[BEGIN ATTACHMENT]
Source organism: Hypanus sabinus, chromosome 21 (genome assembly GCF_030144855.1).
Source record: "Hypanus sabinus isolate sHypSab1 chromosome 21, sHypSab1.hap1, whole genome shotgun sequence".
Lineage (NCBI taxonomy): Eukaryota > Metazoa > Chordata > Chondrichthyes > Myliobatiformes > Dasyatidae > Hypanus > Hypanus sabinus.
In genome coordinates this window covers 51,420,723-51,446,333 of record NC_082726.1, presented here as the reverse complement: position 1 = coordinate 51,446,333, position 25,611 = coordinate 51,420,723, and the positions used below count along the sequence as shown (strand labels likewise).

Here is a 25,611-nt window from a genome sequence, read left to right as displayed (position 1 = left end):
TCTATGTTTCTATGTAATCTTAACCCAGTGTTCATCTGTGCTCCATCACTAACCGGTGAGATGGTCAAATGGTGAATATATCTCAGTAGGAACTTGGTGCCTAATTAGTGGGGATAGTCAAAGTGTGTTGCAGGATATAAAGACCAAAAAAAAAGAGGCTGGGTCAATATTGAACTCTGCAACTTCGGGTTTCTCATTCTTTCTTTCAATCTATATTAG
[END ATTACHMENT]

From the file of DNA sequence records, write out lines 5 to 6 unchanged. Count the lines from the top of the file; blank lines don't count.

Here is a 25,611-nt window from a genome sequence, read left to right as displayed (position 1 = left end):
TCTATGTTTCTATGTAATCTTAACCCAGTGTTCATCTGTGCTCCATCACTAACCGGTGAGATGGTCAAATGGTGAATATATCTCAGTAGGAACTTGGTGCCTAATTAGTGGGGATAGTCAAAGTGTGTTGCAGGATATAAAGACCAAAAAAAAAGAGGCTGGGTCAATATTGAACTCTGCAACTTCGGGTTTCTCATTCTTTCTTTCAATCTATATTAG